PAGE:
Right decision for Warfield Complex Carroll County: Sykesville annexation, government partnership best for development.

September 08, 1997

THE DECISION by the Carroll County commissioners to withdraw from bidding to acquire the state's surplus Warfield Complex is the right move -- for the county, the town of Sykesville and the future of economic development in Carroll.

This clears the way for the state to hand over the 131-acre section of Springfield Hospital Center to Sykesville, which plans to annex this adjacent plot and develop it as a corporate center, private school or housing for seniors.

Sykesville's commitment to rebuild and develop this parcel, which embraces 15 century-old buildings, includes hiring a marketing director and profit-sharing with the state on sale of the developed lots. The town is not seeking up-front development money from the state. And Mayor Jonathan Herman's experience as a renovation contractor should aid the town in developing a community-based plan.

This will be a long-term project, with a redevelopment cost of perhaps $14 million, including extensive asbestos abatement. Studies suggest it will not be profitable for a decade.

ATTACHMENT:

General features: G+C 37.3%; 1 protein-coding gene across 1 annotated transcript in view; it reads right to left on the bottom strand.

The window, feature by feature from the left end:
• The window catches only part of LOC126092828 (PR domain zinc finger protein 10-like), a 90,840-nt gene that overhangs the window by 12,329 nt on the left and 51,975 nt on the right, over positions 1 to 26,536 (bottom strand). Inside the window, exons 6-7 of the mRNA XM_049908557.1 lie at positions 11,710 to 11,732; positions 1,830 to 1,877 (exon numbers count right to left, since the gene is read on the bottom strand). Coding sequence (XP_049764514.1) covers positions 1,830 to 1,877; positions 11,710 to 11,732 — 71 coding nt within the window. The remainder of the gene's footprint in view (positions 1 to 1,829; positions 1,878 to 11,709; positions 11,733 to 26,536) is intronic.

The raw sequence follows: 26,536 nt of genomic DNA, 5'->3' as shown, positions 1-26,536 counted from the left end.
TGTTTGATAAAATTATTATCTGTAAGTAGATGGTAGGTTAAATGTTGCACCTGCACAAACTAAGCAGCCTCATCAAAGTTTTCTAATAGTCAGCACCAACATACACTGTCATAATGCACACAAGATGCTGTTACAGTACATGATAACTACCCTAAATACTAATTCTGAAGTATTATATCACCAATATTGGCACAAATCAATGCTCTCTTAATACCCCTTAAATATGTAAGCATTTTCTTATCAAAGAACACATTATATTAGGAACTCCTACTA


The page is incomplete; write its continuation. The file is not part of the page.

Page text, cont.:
These long-term realities eventually discouraged the county from seeking the state property, for which it initially had high hopes as an economic engine for South Carroll.

Besides, the county's immediate priorities for industrial development are centered on the business parks near Westminster's airport and North Carroll High School in Hampstead.

The perceived division between county and town over the future of Warfield has delayed a state decision. Sykesville is now the sole applicant, paving the way for prompt divestment and for the town to be the leader in a cooperative arrangement with the county.

Carroll County must still participate as partner and promoter in this project, which will generate substantial benefits beyond town boundaries. The state's savings in maintenance costs oblige it also to help out.

The warning that higher municipal taxes (from town annexation) may discourage some industrial prospects is well taken. But that potential problem could be met by the usual tax credits and moratoriums negotiated with new business employers.

Sykesville must now demonstrate that it is prepared to act promptly and decisively in creating a rational, productive plan for this site.

Pub Date: 9/08/97

Baltimore Sun Articles
Please note the green-lined linked article text has been applied commercially without any involvement from our newsroom editors, reporters or any other editorial staff.